Want to get a bigger tax refund?
It’s that time of year – tax season. When we hear “Is that all I’m getting back?” and “How do I get a bigger refund/ pay less tax?” While I’m an amazing tax accountant even I have limitations.
Like everyone I don’t want to pay any more tax than I have to but to pay less tax, in nearly every scenario, you have to spend more money. This means less dollars in your family budget.
The average wage in Australia is about $82,000. This means that for every dollar the average wage and salary earner pays about 25c in tax. To get a bigger refund for every $1 you spend on allowable deductions you get back 25c, you’re out of pocket 75c. So while you’ll get a bigger tax refund you will have less money in your pocket to pay the mortgage, groceries, go see a movie or have a holiday.
Another one we get asked about a lot is should I get an investment property to reduce my tax? No. Don’t buy an investment property if your main reason is to reduce your tax bill. A “tax effective” rental property has to be negatively geared – in other words the costs (interest, rates, repairs, water, insurance etc) has to be more than the rent you received. If for the year it cost you $2000 to have a “tax effective” investment property then the average worker will get a tax saving of $500 – so you’re still out of pocket $1500. The tax man will not pay for your investment property – that’s just pure bs.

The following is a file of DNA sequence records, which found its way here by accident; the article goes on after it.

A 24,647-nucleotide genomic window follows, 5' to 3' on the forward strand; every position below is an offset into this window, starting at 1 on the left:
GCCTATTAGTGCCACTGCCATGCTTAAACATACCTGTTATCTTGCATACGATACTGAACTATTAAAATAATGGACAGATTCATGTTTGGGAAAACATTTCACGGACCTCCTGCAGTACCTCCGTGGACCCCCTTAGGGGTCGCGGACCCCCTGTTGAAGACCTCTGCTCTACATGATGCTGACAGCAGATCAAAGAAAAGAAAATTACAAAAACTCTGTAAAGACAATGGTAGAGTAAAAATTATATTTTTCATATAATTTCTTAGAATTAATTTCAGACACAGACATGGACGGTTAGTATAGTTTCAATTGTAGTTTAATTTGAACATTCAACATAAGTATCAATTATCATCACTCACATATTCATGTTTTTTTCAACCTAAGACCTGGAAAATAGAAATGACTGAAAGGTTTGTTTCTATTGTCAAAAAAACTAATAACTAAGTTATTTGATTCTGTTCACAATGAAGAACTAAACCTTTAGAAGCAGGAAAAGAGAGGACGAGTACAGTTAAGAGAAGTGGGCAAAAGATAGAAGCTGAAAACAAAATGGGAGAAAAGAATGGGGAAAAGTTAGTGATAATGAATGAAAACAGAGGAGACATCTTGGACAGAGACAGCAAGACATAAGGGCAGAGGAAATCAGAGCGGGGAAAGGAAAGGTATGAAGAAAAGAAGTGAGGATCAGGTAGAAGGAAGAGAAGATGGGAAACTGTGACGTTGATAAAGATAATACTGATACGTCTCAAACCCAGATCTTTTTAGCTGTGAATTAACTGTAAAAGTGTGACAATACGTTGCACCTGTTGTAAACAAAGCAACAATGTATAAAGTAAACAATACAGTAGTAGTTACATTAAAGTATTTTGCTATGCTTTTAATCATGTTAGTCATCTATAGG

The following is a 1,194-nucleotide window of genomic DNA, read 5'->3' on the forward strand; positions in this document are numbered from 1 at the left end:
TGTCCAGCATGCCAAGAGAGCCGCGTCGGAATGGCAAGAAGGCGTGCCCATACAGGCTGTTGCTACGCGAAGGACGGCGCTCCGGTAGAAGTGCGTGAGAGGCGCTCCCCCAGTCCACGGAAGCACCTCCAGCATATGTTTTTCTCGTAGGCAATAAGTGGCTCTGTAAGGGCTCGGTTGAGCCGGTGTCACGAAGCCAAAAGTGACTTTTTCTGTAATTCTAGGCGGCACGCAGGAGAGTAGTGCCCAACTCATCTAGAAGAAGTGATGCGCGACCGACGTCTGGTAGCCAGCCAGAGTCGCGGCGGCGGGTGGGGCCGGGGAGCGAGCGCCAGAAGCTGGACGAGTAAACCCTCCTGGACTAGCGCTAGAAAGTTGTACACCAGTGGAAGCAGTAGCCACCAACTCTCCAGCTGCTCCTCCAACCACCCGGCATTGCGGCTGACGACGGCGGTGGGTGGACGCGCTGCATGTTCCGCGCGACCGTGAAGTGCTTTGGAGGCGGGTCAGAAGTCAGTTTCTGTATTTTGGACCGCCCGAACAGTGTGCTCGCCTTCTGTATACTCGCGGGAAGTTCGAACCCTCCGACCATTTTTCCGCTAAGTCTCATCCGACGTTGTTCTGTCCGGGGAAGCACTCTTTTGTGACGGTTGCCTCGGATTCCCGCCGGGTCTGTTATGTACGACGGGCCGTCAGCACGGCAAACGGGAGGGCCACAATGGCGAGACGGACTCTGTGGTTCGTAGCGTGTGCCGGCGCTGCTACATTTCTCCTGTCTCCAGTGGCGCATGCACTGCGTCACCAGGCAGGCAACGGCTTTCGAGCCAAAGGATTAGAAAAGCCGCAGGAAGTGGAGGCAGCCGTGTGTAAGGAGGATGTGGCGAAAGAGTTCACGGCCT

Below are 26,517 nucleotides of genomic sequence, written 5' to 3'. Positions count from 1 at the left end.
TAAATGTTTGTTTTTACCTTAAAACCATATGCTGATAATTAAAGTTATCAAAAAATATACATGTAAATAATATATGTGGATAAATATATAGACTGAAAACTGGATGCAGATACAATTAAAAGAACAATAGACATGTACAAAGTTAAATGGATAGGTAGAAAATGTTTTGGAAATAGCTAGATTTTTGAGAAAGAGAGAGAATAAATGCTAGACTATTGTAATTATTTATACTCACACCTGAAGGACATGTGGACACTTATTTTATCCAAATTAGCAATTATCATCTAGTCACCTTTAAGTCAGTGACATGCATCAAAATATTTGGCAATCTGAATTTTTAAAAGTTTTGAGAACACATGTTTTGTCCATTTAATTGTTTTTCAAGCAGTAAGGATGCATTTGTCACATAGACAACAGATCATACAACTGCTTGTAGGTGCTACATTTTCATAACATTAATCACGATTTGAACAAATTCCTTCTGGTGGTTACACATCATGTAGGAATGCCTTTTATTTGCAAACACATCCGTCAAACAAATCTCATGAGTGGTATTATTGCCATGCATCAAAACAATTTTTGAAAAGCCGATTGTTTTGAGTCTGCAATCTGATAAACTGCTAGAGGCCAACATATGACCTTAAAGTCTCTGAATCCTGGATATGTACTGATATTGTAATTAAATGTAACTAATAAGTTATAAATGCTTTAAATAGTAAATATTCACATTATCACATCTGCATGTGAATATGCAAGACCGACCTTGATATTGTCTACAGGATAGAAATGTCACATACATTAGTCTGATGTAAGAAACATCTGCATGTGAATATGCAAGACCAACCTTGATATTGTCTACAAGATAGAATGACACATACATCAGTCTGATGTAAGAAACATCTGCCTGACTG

My fav – and what I think is the best bang for your buck is superannuation. If you can salary sacrifice to super the average Australian can save 10c in each dollar of tax. Not much I know, but while you have to go without the money now it is still your dollars and come that happy retirement place you get your money back. Woohoo.
So if you are not an average aussie and are earning the big bucks that put you in the top tax bracket of 49c in the $1 – you still will be out of pocket 51c for every dollar you spend on tax deductions. Yes, you’ll get a bigger tax refund but you still have to spend money!
And finally – family trusts. You can’t set up a family trust and split your wages and salary if you are an average worker. For starters you would have to be a contractor, not a pay as you go earner, and even then there are rules around how contractors who only supply labour and only work for one or very few businesses (so contractors that are really employees) get taxed on their earnings.
If you set up a family trust specifically to income split to pay less tax you could potentially be in breach of Part IVA – the bit of the tax law to do with tax avoidance. Not something you really want to mess with.
There are legitimate things you can do to reduce your taxable income and for real businesses (not contractors that should really be employees) there are options and special rules to encourage business to succeed. But, regardless of whether you are a 9 to 5 worker getting a weekly pay packet or a small business operator it costs money to reduce tax – the old adage of having to spend money to make money.
Ooh and if you really want to spend some money just to save tax I’m more than happy to put my bill up – after all tax agent fees are a legitimate deduction.